HR: And our goal and I like this in the landmark mission statement maximizing potential. Whatever that individual potential is let’s maximize it.
About Landmark College
HR: Tell us about Landmark College and I can see from this discussion why you gravitated there but tell us about their mission and what you found when you got there.
KG: Well when I got there I found a very young college. With you know I was at like 38 I was the old man there.
KG: Jim Oliver I think was maybe two years the president was maybe a year or two older than me. And a lot of enthusiasm readiness to try new things some people thought you know starting a college 35 years ago it was a not a great environment for higher education and you know. A lot of people thought it was crazy and maybe in some sense it was but it was a chance to try new things it was a chance to do what I liked to do together with my students. At first we had a lot of almost all of our students were dyslexic. And the model we used for teaching which included micro-uniting. You know breaking things down into bite size digestible pieces, helping students to identify the main idea. Things like that worked very well and then maybe like 4, 5 years into it we started to get a wave of students with attention difficulties.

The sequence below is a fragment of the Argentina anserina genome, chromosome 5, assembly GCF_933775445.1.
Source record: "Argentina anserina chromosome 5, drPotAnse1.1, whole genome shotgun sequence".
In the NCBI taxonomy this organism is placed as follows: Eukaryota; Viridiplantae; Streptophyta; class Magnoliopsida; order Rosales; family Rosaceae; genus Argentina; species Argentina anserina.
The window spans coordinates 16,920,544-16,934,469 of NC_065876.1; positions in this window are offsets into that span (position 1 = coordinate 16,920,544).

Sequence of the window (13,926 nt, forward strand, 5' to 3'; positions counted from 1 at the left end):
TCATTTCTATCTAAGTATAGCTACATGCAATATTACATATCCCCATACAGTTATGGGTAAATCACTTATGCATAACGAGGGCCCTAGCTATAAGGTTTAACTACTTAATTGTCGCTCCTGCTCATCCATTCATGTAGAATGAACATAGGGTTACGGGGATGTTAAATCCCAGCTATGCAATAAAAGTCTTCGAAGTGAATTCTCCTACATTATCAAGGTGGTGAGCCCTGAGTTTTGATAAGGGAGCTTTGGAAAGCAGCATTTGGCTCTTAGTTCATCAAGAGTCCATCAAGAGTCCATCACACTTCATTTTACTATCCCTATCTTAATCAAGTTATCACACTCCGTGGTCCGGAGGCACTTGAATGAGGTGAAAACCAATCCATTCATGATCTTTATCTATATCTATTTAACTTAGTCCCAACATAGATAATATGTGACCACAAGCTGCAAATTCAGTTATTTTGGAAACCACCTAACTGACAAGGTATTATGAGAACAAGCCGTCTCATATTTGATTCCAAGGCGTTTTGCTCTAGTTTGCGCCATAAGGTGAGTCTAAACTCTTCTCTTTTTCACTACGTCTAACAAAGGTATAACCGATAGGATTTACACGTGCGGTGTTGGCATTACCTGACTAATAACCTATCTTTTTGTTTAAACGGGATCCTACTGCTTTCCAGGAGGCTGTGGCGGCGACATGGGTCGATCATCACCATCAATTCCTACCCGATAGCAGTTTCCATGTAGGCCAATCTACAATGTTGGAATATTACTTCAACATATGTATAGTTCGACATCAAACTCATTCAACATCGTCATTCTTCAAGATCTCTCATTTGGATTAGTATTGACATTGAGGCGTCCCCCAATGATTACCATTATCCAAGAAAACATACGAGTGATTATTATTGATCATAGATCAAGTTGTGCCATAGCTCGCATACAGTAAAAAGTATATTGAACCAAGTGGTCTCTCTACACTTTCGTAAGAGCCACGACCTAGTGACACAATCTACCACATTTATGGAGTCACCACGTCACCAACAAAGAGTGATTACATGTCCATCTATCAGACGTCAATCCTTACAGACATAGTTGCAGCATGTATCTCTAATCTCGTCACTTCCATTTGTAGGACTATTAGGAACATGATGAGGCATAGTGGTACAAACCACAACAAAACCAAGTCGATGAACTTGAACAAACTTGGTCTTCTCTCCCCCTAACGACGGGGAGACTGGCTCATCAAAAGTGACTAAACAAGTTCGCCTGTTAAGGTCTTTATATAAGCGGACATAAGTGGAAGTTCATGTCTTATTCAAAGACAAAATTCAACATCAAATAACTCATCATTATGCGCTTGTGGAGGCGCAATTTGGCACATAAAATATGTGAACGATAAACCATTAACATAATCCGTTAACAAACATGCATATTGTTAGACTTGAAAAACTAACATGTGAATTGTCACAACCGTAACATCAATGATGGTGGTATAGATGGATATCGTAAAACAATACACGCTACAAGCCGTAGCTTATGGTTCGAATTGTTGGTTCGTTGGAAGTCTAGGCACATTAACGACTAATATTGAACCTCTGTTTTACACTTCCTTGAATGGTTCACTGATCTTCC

And we had to make some adjustments in teaching them. And, of course, we had a lot of students with attention difficulties, who had language processing difficulties, and students who have language processing difficulties, who had attention problems. And then maybe 5 years go 6 years ago we started to get another wave of autistic students and all these students bring strengths. You know the challenge, sometimes it wasn’t a great challenge and sometimes it was, was to find the thing the student was passionate about find the students strength every student. Was a guy named Robert brooks a psychologist from Boston always says every student has an island of competence you just have to find that one thing that they’re good at and build on it.
HR: And this is the unfortunate thing about society. Education in general the educational establishment and employment you really don’t get exposed to different things to find out what you like and you don’t like. That’s why I’m very big on internships and shadowing and different things. How does landmark do it?